The Association Chairman's Page
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Brig MacMillan

It is a great privilege to have been appointed as Chairman of the RAMC Association for the next 5 years and I look forward very much to rising to the challenge of leading the Association effectively during my tenure. It is a mighty organization first setup by the then DGAMS, Sir William Leishman, in 1925 and still encompasses some 28 Branches including one in Cyprus.

I fully realize that the Association is essentially an ageing one and that younger soldiers today find other ways and means to communicate and socialize with each other. Even though all serving members of the Corps are Association members, we have seen fewer of them joining us on their retirement. Many don’t know what the Association does and how it can help them after their service. So my initial main effort will be to explore better mechanisms of communication with the serving Regular and Territorial personnel. We need to make those isolated instances of interaction between units and Association Branches the norm across our network. I also believe we need to get together better with other organisations that serve the ex-RAMC community like RAMC Re-United and explore how we can cooperate better to mutual advantage.

Now the life-blood of the Association is its Branches. The Branches are where our membership resides and functions. So I am also looking at how the Association’s Executive Committee can assist Branches more, physically and financially, to aid the lot of the membership.

I look forward to getting around the Branches during my stint and to meeting as many members as possible. I hope many of you can continue to support such gatherings as Corps Sunday, the Annual Service and AGM at the National Arboretum and Remembrance Sunday. We had 16 Standard Bearers on parade at the Arboretum recently so let’s aim at increasing this for the remaining central functions this year.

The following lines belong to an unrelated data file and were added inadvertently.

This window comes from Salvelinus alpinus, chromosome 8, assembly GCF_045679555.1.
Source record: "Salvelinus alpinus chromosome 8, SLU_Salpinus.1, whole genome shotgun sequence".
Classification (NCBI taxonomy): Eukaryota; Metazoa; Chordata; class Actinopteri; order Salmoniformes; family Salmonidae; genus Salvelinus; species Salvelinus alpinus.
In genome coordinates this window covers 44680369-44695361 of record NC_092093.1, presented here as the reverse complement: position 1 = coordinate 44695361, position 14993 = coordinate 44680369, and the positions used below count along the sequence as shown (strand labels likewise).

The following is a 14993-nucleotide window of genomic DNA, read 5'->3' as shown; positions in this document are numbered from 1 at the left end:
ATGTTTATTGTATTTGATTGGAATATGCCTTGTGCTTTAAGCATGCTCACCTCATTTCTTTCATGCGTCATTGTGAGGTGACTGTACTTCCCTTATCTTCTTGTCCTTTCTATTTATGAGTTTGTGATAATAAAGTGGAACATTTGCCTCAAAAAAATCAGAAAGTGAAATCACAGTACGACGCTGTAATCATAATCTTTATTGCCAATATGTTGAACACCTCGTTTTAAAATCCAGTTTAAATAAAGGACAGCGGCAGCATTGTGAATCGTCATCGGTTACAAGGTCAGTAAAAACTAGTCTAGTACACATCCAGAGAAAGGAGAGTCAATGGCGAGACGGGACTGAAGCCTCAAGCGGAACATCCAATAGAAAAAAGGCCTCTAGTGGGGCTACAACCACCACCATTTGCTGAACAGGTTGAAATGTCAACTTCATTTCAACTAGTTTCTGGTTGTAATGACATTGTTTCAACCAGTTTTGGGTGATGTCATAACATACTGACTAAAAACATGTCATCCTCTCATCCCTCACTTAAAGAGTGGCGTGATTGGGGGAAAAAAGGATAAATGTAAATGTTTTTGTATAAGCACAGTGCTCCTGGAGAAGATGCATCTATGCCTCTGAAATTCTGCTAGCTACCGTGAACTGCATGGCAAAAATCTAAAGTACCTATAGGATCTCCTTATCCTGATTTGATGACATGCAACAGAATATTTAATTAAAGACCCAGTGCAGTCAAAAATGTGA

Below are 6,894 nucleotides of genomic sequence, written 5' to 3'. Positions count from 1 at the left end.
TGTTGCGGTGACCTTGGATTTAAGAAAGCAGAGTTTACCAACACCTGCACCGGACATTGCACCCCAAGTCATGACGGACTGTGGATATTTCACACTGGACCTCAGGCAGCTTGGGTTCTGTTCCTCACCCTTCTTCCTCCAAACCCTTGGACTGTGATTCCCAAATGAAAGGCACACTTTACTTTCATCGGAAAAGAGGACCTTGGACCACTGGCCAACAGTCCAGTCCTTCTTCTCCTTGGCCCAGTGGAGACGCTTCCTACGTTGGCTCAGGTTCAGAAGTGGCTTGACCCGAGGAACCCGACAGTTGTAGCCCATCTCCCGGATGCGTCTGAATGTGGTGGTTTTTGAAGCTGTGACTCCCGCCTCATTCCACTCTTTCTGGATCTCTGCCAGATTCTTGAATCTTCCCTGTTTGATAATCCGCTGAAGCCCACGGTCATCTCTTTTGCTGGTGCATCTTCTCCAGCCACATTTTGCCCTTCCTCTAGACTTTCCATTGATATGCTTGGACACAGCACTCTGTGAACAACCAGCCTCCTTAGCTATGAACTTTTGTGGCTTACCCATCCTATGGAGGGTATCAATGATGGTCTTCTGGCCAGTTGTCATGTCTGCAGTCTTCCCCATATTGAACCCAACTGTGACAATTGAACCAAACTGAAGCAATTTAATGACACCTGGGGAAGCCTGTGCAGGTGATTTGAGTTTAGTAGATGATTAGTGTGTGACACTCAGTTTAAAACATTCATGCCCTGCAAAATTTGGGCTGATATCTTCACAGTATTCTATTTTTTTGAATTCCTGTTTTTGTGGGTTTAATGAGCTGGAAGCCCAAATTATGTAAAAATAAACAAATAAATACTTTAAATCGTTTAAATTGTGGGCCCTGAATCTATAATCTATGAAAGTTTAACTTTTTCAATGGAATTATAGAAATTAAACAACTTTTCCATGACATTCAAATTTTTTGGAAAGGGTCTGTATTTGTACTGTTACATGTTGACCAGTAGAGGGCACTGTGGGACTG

In Arduis Fidelis,

Alistair Macmillan

May 2019

BRIGADIER (RETIRED) ALISTAIR H McG MACMILLAN DL MB ChB MPH FFPH

Brigadier Macmillan was born in Glasgow in 1948 and after school in England studied medicine at Glasgow University, graduating in 1974. After house appointments in Glasgow he mustered for duty as a medical officer in the RAMC in 1975 having been a medical cadet. He retired in 2004 having been a Consultant in Public Health and having undertaken a variety of both command and staff functions in the Defence and Army Medical Services. His service included studying at the Army Staff College and latterly being a Queen’s Honorary Physician. He was an airborne soldier in both the Regular and Territorial Army. He is possibly best known as the architect of NATO’s first Multi-national Integrated Medical Unit and as the deviser of the Medical Regiment.